Wenda Was Robbed
When I wrote that Wenda Harris Millard had better watch her back last week, in this post I did about my educated guesses about further executive departures at Yahoo, I had no idea that the struggling company was that quick about anything.
In fact, the longtime ad sales chief was out by this weekend, moving on to another job at Martha Stewart Living Omnimedia as its president of media.
But I did have an idea about how cloddishly that Yahoo could handle Millard’s departure, in a vain attempt to make it look like they are on the ball in a time of management turmoil that seems only to roil and boil more as time goes on. The decimation of executive ranks there is like watching an online version of “Ten Little Indians,” or for you kids, “Hostel.”
And when you badly treat an employee who has worked pretty hard over the years for you as Yahoo did Millard, you have to wonder how in the world the company is going to attract top talent from the outside–let alone keep those valuable employees on the inside from bolting.
But Millard’s departure–which seems to be a case of her looking for and getting another job, all while Yahoo was also rejiggering its approach to ad sales–was handled with no grace and much confusion.
And that’s just about how the company handled the departure of CEO Terry Semel last week and its reorganization before that. While one longs for some clarity from a company just bursting with amazing assets, all you get is an endless game of management musical chairs, with all the same players.
Let’s review this mess. According to this report in The Wall Street Journal, MSLO CEO Susan Lyne had been recruiting the 52-year-old Harris since the beginning of 2007. I know Lyne, and she is about as straight a shooter as it gets, so I am going with her version.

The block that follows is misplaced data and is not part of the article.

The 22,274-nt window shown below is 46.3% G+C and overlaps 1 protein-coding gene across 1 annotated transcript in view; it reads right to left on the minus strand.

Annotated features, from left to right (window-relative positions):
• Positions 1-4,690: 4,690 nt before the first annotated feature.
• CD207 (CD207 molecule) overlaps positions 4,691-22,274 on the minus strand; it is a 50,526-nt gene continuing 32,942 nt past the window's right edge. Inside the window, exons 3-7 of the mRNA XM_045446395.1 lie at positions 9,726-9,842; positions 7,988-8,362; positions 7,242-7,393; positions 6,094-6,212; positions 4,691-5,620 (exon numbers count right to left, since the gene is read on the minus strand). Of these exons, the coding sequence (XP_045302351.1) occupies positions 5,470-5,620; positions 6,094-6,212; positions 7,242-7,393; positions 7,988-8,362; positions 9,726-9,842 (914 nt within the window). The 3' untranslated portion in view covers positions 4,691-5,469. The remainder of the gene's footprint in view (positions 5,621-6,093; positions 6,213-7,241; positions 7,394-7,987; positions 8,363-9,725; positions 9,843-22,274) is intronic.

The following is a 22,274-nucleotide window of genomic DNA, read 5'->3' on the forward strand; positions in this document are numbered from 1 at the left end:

But Millard, an experienced online ad exec who really should get big credit for revitalizing Yahoo’s ability to sell to major-brand advertisers when she came on in 2001, was also probably about to get the lion’s share of the blame for an expected falloff in graphical ad sales at Yahoo in its upcoming quarterly report.
That’s really bad news, since it was formerly the one business Yahoo has excelled in, as Google has bested it in the search ad business. Thus, the rumors that Millard was first going to be offered a job she would never accept, running international sales.
It’s a goofy tactic Yahoo also used in the case of Hollywood veteran Lloyd Braun, by the way, instead of just being honest about parting ways with him after his job as head of its entertainment initiatives did not gel.
And so, the lack of thanks and finger-pointing was barely concealed in the obtuse quote from the press release attributed to Gregory Coleman, the executive vice president of global sales (who, I also said in last week’s post, should wonder when the next shop would drop).
“While Wenda was a big contributor to our success in the past, the industry has shifted and requires a different set of skills to take the business forward,” he said. “We appreciate her dedication during her years of service and wish her well in the next chapter of her career.”
Apparently, the Yahoo equivalent of saying: Don’t let the door hit you on the way out.
Millard, no shrinking type herself in any of my encounters with her, fired right back in the Journal story: “I feel badly that Yahoo has had such a tough time lately, and I’m sorry they announced the story this way because clearly I resigned and I have a great new job.”
Indeed, while it is not as vast as Yahoo, at MSLO she will oversee a broad swath of businesses, including online, publishing, TV and radio. (Plus: Martha!)
At Yahoo meanwhile, David Karnstedt, 41, is now the head of its North American advertising sales, consolidating both Web-search ads and display ads (and it’s about time, I say). Pictured here, he used to be in charge of just the U.S. search ad sales.
I have emails into both Yahoo and Millard, and will report more as I find out more.
But, until then, the new Yahoo motto might be: Uneasy lies the head that wears a crown.
And now, I have to predict, that means all of you.
Please see this disclosure related to me and Google.